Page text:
At first it seems like a harmless protest, they’re entitled to speak out about their beliefs, right? Besides, they’re not being viscious and abusive as the pro-life movement in the US is known to often be. However, as March 9th draws closer I have a cold and terrible concern that has been growing in the back of my mind. The very fact that these people are going to be on the streets with their peaceful protest brings me more fear than the idea of the violent protesters being out there in their place.
At the time I hadn’t known they were in the UK and it surprised me that pro-lifers were so active in this country. The title of the article had shocked me as I knew the extent of the violent ‘pro-life’ protests in the US and I couldn’t imagine such a thing coming to the UK.
The Daily Mail article reported that the British organiser of ’40 days for life’ (which is widespread in the US already) is Robert Colquhoun who is 28 and trained for the priesthood but now works in finance in the City. The Daily Mail said:
Robert paid about £280 for a ‘starter protest kit’ that he bought on the internet from 40 Days’ head office in America.
‘It’s a brilliant idea,’ he says. ‘They give you the best training I’ve ever had. It’s all online and really clever. And then they send the basic resources — the big banner and the signs — and you adapt them to the local campaign. It’s the best thing I’ve ever done in my life. We need to get the message across here.’
In return, he’s provided regular updates to the 40 Days HQ in Texas. ‘They’re very interested in how it all works in the UK and how the campaign’s been going in London, so we’ve been feeding all our findings back to them and they seem really pleased. The group’s grown exponentially in America, so we’re hoping it will take off here.
‘We’re hoping for at least 1,500 local volunteers by Lent. This is just the beginning — we have so much to learn from America.’
The last part of that quote scared me very much indeed as he didn’t elaborate on what he meant by ‘so much to learn from America’. Would that be how to firebomb clinics and kill people? How best to use placards with dead babies on them to shock people arriving at abortion clinics? How much did the London branch of 40 days want to learn from pro-lifers in America?
Being the proud skeptically minded person that I am, there was no way I could simply take the Daily Mail’s word as fact so I did what anyone should do, and I contacted Robert directly who very kindly answered most of the questions I had about their campaign, their aims and their beliefs.
As I have said above, I was aware of the ‘pro-life’ movement and protests in the US, but it was always something I only knew a bit about as it had never been something I had to deal with on a local level. London isn’t local for me, but it’s a bit closer than America (if that makes sense).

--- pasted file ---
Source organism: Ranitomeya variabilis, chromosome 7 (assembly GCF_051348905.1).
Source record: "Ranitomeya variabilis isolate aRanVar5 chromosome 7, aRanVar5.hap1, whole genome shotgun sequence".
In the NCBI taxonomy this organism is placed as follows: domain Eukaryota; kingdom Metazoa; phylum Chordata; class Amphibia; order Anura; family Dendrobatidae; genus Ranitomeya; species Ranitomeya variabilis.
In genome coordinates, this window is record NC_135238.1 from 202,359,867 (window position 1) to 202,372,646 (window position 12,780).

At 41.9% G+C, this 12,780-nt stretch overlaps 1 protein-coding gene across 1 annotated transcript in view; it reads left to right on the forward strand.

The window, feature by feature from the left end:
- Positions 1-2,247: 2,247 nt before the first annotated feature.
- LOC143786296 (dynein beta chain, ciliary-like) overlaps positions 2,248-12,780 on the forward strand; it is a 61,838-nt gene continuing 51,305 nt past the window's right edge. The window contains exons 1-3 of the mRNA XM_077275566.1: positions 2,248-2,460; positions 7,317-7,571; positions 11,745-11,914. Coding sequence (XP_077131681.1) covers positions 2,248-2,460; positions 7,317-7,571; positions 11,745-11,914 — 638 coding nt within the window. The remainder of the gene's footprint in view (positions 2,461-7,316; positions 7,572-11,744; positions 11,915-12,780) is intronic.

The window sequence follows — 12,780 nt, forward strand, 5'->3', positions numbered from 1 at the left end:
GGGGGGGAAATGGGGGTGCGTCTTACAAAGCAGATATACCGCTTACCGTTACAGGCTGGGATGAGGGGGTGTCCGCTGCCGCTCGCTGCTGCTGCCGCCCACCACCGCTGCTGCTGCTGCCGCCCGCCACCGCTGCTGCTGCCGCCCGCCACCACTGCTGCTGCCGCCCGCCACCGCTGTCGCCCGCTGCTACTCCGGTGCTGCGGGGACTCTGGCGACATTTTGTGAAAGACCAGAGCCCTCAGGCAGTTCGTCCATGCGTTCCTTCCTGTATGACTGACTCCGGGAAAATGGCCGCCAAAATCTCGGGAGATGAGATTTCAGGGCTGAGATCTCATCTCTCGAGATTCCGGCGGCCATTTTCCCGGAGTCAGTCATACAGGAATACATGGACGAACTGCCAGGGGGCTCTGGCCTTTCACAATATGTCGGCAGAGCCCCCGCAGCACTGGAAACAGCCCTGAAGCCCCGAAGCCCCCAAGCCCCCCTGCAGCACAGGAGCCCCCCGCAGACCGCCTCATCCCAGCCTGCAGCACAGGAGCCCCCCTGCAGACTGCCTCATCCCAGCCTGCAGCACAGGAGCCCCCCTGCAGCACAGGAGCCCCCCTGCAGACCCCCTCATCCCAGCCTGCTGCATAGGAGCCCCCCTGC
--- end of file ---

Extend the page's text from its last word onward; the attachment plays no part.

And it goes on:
My knowledge of the way in which pro-lifers justify their actions wasn’t top notch and so for me, this was a great way to really understand the people behind the scary Daily Mail headline that suggested that Pro-lifer activists could already be in the UK.
What follows is my conversation with the leader of the London branch of ’40 days for life’:
Hayley: Thank you for sparing me some of your time, I appreciate you are busy with your campaign. In the Daily Mail article there is a link between breast cancer and abortion mentioned that suggests abortion can increase the risk of cancer. I was wondering where the link with breast cancer comes into play as I saw that many cancer charities deny such a link.#
I was also wondering how exactly abortion was a sin? I saw in the article “We don’t love sin, we love the sinner” but I don’t understand how abortion is a seven sin. Also, do you not feel that making abortion illegal or less accessible, girls and women will still abort in “back street abortion clinics” which can seriously harm them?
Robert: Abortion is a sin because it is the deliberate ending of the life of an unborn child. This is contrary to the will of God. Since abortion has been legalised, it has grown exponentially and has been encouraged throughout.
We encourage people of faith and conscience to pray and fast for an end to abortion. So far six women have changed their minds about having an abortion as a result of our initiative and we have helped to build a growing consciousness about the humanity of the unborn child.
Hayley: You say “Abortion is a sin because it is the deliberate ending of the life of an unborn child. This is contrary to the will of God” but does God not order people in the bible to kill children – and does he not, himself, kill children?
Whoever strikes his father or mother shall be put to death. (Exodus 21:15 NAB)
From there Elisha went up to Bethel. While he was on his way, some small boys came out of the city and jeered at him. “Go up baldhead,” they shouted, “go up baldhead!” The prophet turned and saw them, and he cursed them in the name of the Lord. Then two shebears came out of the woods and tore forty two of the children to pieces. (2 Kings 2:23-24 NAB)*
Please tell me why your God feels it is okay to murder children, but it is not okay to “murder” unborn children?
Robert: The Old Testament passages you have used are out of context from their true meaning.** The most important passage is from the Old Testament 10 commandments: You shall not kill. Abortion in fact violates all the ten commandments: